All this is, of course, assuming that the father is the same. However, there have been more than one instance when the assumed father of the twins turns out to be the father of only one child. The scientific terminology for such an event is heteroparental superfecundation (HS).
How rare is a pregnancy?
Before we get into how HS occurs, a quick biology class.
During sexual intercourse, the human male deposits millions of sperm in the female reproductive tract. Inside the harsh environment of the female vagina, most sperm perish while whipping their tails to move up the female reproductive tract.
With the energy supplied by the mitochondria inside them, the sperm navigate the arduous path of the cervix and uterus and then up one of the fallopian tubes with the hope that they will meet the egg. Only a few hundred or perhaps even lesser reach this point.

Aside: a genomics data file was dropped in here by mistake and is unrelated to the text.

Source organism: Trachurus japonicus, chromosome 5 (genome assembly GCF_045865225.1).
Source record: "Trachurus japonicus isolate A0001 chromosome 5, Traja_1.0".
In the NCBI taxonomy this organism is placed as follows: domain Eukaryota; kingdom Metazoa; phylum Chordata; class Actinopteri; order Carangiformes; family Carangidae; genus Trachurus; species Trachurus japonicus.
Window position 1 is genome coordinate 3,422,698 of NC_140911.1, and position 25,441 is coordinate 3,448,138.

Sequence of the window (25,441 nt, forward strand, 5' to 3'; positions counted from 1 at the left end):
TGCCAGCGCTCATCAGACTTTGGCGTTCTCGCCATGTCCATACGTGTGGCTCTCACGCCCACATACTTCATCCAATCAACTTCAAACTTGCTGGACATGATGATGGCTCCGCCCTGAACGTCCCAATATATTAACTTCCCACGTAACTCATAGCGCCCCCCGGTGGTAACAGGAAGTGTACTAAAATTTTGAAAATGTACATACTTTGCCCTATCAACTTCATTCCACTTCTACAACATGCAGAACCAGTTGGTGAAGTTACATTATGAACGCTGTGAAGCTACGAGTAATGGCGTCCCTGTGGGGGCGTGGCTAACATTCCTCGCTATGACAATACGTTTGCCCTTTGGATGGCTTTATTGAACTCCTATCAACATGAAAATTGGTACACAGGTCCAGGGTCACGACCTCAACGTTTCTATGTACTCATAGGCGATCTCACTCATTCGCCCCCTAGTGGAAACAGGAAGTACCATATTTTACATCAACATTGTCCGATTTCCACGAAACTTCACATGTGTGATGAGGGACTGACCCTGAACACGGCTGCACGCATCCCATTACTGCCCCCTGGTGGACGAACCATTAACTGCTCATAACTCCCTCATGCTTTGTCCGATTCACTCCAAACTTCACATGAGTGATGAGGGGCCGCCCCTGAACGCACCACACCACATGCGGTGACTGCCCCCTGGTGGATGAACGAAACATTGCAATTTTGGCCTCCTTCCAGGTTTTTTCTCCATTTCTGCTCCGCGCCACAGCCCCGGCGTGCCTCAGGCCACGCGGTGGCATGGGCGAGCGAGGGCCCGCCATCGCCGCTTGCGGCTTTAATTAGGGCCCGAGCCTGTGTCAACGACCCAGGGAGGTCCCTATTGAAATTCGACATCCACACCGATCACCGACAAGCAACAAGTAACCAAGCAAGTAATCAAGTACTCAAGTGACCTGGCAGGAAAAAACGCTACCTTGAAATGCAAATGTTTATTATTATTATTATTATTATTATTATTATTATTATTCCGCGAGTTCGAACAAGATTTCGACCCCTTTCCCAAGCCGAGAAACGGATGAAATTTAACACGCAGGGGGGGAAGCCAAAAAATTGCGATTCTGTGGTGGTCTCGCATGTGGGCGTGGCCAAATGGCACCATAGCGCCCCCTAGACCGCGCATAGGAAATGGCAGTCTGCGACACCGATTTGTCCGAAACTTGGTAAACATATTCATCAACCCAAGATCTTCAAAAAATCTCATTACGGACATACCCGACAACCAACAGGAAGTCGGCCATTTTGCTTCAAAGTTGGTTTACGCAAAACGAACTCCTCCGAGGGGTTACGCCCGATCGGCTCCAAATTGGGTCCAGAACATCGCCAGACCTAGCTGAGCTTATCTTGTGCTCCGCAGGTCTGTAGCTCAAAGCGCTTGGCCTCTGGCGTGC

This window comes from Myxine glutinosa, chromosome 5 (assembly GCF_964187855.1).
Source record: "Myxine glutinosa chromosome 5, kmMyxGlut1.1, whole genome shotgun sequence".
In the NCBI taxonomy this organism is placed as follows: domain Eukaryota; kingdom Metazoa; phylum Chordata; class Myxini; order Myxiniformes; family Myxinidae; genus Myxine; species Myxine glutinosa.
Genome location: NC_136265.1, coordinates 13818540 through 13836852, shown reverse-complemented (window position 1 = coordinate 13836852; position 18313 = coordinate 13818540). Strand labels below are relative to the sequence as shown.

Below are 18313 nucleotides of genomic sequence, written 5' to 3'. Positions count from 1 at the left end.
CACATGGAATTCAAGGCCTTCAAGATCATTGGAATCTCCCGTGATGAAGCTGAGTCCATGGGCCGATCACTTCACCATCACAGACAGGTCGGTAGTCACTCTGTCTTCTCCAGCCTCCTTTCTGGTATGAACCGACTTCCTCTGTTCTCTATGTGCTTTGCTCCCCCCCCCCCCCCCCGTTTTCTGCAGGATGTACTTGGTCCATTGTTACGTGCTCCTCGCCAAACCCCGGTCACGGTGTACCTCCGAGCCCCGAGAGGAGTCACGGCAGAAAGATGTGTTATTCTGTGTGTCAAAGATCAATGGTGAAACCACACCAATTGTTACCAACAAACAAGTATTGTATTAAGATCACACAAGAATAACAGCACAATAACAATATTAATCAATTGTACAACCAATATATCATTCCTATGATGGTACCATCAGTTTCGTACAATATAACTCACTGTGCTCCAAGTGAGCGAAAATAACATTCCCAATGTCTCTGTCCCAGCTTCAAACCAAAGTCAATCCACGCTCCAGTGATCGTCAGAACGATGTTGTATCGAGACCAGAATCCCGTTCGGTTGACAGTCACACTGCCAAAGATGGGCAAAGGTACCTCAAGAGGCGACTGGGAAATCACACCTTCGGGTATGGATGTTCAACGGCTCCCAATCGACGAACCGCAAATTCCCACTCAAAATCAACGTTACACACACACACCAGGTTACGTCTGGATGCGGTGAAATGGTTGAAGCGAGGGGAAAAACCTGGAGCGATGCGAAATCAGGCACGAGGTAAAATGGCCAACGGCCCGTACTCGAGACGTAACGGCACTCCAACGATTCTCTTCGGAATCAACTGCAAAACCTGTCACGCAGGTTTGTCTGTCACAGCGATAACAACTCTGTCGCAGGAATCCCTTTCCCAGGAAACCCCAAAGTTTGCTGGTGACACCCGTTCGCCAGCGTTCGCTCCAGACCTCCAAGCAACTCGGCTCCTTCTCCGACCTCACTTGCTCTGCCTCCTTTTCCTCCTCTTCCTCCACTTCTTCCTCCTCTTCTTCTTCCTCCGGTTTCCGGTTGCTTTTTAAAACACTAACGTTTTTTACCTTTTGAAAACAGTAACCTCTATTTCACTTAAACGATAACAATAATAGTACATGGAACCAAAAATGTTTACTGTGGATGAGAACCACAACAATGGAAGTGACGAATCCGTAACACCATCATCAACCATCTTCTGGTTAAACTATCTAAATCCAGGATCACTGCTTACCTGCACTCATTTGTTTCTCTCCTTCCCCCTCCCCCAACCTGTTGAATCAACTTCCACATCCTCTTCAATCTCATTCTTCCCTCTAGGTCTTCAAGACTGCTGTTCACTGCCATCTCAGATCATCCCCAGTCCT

To fertilize the egg, sperm needs to beat the odds of being in the correct fallopian tube, where the ovulated egg will be available. Further, it must defeat other sperm who have also beaten the previous odds and are now fighting to fertilize the egg. An egg is usually available for a brief period of 12-24 hours, so the sperm must be present at the correct time for pregnancy.